FIRST4MAGNETS® | BLOG | THE WORLD OF MAGNETS
Neodymium magnets are the strongest in the world, that’s why they can be pricey. If you have an old hard drive (one you won’t ever need again), you can dismantle it to retrieve the neodymium magnets inside. Here I will give you a step-by-step guide for taking apart a computer hard drive.
The Earth produces its own magnetic field, which emanates from its magnetic inner iron core. On the Earth’s surface the magnetic field is extremely weak compared to the permanent magnets used in many every day appliances. At the magnetic poles the Earth’s magnetic field is approximately 0.7 Gauss compared to the Gauss value of a relatively small 10mm diameter x 5mm thick N42 neodymium magnet which can reach 5100 Gauss. It is this magnetic field that makes a compass point north but for many species, the Earth’s magnetic field has... Read More
Ordinarily, heat and electronics aren’t the best of companions; even less unsuited partners are heat and some magnetic materials! However, a new technology being developed by Seagate for the next generation of storage devices, known as ‘heat-assisted magnetic recording’ is breaking the convention. The technology is heralded as revolutionary and could significantly increase the amount of data that can be stored on a hard drive by increasing storage density.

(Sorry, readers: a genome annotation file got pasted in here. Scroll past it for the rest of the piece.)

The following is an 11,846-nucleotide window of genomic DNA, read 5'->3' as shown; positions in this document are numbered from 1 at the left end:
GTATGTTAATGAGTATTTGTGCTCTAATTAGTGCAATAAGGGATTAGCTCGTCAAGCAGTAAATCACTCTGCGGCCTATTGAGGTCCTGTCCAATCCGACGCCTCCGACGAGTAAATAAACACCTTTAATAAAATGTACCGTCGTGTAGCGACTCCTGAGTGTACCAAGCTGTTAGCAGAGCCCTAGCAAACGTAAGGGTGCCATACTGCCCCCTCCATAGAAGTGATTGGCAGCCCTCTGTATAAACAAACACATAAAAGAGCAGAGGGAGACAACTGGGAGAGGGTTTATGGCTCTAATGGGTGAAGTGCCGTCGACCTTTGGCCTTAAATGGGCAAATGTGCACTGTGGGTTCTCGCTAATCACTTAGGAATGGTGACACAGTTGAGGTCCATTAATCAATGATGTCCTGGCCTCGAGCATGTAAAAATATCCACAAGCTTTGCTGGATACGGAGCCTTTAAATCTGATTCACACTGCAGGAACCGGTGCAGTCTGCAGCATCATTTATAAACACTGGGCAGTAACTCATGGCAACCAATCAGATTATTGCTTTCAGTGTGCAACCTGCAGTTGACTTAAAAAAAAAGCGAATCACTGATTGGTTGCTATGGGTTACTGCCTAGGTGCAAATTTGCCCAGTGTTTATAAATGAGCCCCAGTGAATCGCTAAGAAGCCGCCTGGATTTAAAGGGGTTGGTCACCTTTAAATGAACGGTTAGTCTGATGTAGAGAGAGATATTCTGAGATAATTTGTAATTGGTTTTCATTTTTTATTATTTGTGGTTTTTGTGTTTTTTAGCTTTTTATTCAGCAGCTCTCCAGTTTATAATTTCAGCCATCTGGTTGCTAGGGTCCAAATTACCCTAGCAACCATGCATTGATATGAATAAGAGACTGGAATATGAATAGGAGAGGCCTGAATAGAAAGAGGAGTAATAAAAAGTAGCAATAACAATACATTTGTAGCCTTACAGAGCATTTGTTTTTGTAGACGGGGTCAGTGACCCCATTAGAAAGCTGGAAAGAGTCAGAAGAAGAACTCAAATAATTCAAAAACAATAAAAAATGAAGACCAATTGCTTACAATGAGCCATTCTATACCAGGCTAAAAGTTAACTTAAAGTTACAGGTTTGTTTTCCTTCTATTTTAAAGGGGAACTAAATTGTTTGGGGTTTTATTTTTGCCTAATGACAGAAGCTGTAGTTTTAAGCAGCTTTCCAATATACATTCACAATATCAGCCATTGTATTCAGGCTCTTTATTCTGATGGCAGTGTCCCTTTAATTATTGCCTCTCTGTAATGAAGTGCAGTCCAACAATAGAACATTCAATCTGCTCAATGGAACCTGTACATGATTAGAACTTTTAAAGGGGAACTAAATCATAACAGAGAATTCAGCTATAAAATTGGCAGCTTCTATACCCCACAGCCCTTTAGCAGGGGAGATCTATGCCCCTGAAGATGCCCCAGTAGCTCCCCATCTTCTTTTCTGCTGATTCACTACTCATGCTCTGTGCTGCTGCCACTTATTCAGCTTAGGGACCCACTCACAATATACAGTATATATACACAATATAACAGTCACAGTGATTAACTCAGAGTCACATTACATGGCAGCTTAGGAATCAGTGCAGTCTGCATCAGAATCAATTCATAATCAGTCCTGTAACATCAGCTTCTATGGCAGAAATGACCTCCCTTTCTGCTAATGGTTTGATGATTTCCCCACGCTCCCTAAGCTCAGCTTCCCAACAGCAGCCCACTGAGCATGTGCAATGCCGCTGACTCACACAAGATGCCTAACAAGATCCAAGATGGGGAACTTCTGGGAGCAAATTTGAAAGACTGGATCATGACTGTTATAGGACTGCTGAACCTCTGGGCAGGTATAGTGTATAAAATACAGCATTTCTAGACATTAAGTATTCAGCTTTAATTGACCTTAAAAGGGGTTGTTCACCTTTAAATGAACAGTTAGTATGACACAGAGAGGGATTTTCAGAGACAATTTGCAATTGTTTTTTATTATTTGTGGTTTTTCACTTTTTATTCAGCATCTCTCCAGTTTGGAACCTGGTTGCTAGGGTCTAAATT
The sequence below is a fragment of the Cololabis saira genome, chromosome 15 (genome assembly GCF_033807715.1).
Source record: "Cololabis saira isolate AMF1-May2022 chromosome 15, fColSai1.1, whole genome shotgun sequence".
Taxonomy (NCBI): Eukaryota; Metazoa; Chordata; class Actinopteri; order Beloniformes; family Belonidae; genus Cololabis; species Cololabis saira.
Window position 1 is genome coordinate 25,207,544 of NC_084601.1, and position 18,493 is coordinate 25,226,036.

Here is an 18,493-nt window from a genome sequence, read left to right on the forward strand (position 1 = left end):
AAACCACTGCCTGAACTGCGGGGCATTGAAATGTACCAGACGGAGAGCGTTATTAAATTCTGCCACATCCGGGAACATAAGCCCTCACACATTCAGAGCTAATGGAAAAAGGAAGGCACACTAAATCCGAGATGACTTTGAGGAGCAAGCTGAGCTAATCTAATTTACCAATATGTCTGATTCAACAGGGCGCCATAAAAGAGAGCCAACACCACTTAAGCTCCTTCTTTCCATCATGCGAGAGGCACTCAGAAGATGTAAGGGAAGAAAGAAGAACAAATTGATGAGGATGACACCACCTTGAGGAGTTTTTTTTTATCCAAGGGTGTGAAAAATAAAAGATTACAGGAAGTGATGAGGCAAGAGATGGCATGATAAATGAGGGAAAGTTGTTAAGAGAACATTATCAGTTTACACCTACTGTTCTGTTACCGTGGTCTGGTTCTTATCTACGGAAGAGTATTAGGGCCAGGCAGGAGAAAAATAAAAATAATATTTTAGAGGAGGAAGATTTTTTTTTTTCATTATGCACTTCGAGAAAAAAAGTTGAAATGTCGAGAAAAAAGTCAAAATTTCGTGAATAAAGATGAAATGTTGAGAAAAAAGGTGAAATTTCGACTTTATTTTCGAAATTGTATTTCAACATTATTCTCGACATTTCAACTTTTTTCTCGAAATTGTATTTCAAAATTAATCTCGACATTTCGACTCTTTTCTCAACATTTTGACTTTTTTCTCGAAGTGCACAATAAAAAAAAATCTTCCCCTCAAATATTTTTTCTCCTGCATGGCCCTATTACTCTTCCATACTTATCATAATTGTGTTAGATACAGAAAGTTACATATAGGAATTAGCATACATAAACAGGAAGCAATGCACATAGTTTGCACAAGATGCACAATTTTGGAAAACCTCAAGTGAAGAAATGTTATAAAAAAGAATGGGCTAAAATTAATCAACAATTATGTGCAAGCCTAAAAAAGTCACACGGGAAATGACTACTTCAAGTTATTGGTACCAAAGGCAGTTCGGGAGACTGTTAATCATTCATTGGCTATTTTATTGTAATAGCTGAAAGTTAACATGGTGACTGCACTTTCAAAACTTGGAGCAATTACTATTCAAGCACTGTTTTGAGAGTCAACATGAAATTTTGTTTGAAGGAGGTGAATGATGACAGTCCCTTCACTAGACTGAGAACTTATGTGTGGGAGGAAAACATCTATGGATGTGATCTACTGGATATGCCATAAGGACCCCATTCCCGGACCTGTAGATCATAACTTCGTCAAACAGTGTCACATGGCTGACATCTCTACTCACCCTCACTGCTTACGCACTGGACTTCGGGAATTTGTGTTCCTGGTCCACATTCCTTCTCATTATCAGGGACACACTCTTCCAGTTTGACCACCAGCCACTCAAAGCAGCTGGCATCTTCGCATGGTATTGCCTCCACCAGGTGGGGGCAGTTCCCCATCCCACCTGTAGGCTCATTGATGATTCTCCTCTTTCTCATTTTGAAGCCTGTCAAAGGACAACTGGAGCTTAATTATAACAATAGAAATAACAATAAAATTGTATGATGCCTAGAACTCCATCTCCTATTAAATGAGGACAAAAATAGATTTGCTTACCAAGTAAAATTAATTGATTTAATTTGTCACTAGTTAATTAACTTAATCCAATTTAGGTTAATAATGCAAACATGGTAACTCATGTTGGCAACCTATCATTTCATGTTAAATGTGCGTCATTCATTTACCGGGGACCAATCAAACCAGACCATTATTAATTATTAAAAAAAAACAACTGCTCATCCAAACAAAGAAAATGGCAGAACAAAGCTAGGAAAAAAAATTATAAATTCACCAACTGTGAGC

Yesterday, Tuesday 8 October 2013. English Professor Peter Higgs and his Belgian colleague François Englert were awarded the Nobel Prize for their work that proposed the mechanism that explains how the most basic building blocks of the universe have mass. The Higgs Boson theory.
The Internet is full of useful information, including thousands of fabulous teaching resources created for every subject by teachers, schools and organisations. At first4magnets.com we are passionate about providing great, useful information about magnets for people young and old. Take a look at these free teaching resources we’ve put together. Please feel free to use and share 🙂
Since the days of the first personal computer it has been part of ‘geeklore’ (like folklore but more interesting) that magnets are bad for all things electronic. But come on I hear you say, we’ve moved on from the days of the faithful floppy disk and the cumbersome CRT monitor, surely this can’t be the case? Magnets can’t seriously damage my iPhone, can they?